A couple of years ago, one of the great underlying fears in the mobile community was that the limitations on powering would curtail the functionality of devices and chill innovation. Those fears led to an impressive ramp-up of industry and academic research into alternatives, from direct methanol fuel cells (DMFCs) to more exotic options, such as generating energy from the user's steps while walking.
A few things seem to have alleviated the challenge. Devices, because of the advent of mobile video and the desire for bigger screens, actually are expanding. The bigger the device, the more room there is for the battery and the more energy it can store. The power scare has led to better on-device power management.
For whatever reason, life suddenly seems good for lithium-ion batteries, which are common in mobile devices. This week, IDG Energy Insights released research claiming that manufacturing capacity for lithium-ion batteries will grow 390 percent from 2011 to 2015. The report credits plug-in electric vehicles for much of the rise. The total growth in demand for lithium-ion batteries will be 447 percent during the period of the study.
What the press release doesn't say is whether the growth of research and capacity in the lithium-ion battery sector aimed at big things - cars and the power grid - is having a positive impact on the small batteries used in mobile devices. The one hint in the release is this sentence:
Li-ion batteries are the preferred battery type in a number of applications ranging from plug-in electric vehicles to computers to power tools, based on their flexibility, durability, energy density, and power capabilities.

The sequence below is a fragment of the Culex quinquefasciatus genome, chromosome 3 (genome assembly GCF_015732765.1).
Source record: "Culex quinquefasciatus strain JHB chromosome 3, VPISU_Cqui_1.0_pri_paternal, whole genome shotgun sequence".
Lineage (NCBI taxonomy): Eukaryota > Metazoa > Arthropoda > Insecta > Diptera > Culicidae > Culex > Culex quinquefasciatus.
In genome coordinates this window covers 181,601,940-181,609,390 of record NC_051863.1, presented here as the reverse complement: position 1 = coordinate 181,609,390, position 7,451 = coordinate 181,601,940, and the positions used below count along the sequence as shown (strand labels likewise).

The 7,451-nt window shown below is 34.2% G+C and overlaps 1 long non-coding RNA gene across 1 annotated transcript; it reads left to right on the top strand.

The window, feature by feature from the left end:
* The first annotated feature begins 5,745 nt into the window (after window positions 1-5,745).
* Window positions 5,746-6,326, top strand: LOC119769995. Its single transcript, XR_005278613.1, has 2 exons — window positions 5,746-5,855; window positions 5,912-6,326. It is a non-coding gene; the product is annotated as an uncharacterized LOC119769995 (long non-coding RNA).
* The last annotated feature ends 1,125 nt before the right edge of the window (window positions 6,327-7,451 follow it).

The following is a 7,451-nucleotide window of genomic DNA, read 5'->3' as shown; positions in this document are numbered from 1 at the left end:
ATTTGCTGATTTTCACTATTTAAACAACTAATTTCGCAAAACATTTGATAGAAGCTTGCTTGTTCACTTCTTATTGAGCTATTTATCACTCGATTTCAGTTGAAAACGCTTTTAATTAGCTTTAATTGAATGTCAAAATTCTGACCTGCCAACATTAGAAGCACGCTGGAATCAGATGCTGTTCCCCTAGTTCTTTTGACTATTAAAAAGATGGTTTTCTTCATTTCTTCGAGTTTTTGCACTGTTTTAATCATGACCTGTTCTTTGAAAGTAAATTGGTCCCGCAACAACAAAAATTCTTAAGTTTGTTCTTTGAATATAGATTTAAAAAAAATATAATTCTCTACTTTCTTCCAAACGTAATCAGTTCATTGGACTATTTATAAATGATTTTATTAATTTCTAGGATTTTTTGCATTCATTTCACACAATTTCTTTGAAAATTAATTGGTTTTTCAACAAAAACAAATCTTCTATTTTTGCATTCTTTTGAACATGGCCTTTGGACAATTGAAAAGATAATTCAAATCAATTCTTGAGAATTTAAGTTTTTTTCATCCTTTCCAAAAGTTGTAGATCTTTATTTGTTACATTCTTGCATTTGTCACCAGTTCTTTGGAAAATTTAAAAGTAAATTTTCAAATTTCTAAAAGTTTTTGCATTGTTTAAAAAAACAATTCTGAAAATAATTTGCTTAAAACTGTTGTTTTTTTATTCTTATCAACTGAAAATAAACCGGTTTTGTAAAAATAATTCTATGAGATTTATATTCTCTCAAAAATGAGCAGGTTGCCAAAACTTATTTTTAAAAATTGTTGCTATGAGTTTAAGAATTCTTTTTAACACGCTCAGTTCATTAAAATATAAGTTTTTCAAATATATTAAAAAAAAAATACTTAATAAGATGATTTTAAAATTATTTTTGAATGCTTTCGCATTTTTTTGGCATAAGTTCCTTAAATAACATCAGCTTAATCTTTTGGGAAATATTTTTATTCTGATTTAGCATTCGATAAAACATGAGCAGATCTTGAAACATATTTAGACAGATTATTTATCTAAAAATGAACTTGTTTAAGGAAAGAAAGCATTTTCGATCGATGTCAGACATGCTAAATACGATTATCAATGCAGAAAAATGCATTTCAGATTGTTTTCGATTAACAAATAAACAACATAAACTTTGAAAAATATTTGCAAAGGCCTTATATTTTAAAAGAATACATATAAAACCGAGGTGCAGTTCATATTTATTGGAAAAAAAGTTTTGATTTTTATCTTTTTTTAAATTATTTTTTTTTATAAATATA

The bottom line is that what seemed like a tremendous challenge a few years ago has receded, at least to a point. It also seems highly likely that the work being done by the battery industry on powering the big items is flowing down to mobile devices.
Whether connected to that ongoing research or separate, there are advances being made that support lithium-ion batteries used by smaller devices. Earlier this month, Texas Instruments introduced an integrated circuit designed, it says, "to support higher cell capacity batteries and increasing battery charge currents of tablets, e-readers and smartphones." The release describes the single-cell circuit.
Also last week, Johns Hopkins University research looked at sensors it has developed to keep lithium-ion batteries from overheating and catching fire. Knowingly selling such batteries recently proved to be a problem for HP, which settled a claim for $425,000.